While senators determine whether to hear testimony from former national security chief John Bolton, panellist Katie Pavlich claimed that Congress “did not come with a complete case” to present to the Senate, and that “every impeachment beforehand, the witnesses that were called had been called in the House before being brought to the Senate … So there are questions here about the process.”
Mr Wallace interjected, telling her what she was saying isn’t true.
He said: “They hadn’t all been called in the House, and in [Bill Clinton‘s] impeachment, they’d been called by the general independent counsel. They had not been called by the House.”
Mr Wallace told her it was “just wrong” to claim that all impeachment witnesses were previously called by the House, explaining that the grand jury material presented in the impeachment of former president Clinton was delivered to the Senate with the articles of impeachment.
He said: “They were not given after the House voted for those articles. That is the difference. The process does matter.”
The Senate could decide to call on Mr Bolton to testify, after a leaked excerpt from his forthcoming book revealed that Mr Trump told him to continue holding up aid to Ukraine until that country’s new government agreed to announce an investigation into former vice president Joe Biden and his son Hunter.
Mr Wallace explained that whistle-blower information that compelled the congressional probe into the president’s dealings with Ukraine was delivered to the inspector general, who gave it to the US Justice Department.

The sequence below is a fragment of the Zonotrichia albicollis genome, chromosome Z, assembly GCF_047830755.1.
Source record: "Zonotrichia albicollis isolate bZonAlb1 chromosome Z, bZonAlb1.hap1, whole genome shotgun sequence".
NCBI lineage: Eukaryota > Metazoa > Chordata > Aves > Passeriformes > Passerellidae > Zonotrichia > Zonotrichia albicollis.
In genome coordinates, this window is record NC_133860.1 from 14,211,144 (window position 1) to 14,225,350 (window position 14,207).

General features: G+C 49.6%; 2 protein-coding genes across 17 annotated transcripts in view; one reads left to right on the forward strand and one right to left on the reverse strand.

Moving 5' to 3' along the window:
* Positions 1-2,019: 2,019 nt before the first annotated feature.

That complaint from an anonymous intelligence official details the president’s July phone call with Ukrainian President Volodymyr Zelensky as well as the White House efforts to lock down the call.
“The Justice Department decided not to investigate, and that is why it went to the House”, he said. “So to say that in the Clinton investigation that these people were interviewed by the House — one, they weren’t — and to say it wasn’t done by the Justice Department, it wasn’t done by the Justice Department, because the Justice Department refused to carry out the investigation. Get your facts straight.”
Fox host Bret Baier jumped in, telling Mr Wallace to “tone it down.”
Mr Wallace’s rebuttal followed a rebuke of Mr Trump’s supporters “spinning like crazy” by saying that Mr Bolton’s likely testimony isn’t “big news”, illustrating “a sense of how big the news is.”
“You get a sense that this is really an important development in this case,” he said.
In his December 2019 address to the Newseum before its closure, Mr Wallace condemned the president’s attacks on the First Amendment, saying that “he has done everything he can to undercut the media to try and delegitimise us” in an attempt to “raise doubts” about critical reporting on the president and his administration.
He warned that Mr Trump is “engaged in the most direct, sustained assault on the freedom of the press” in US history.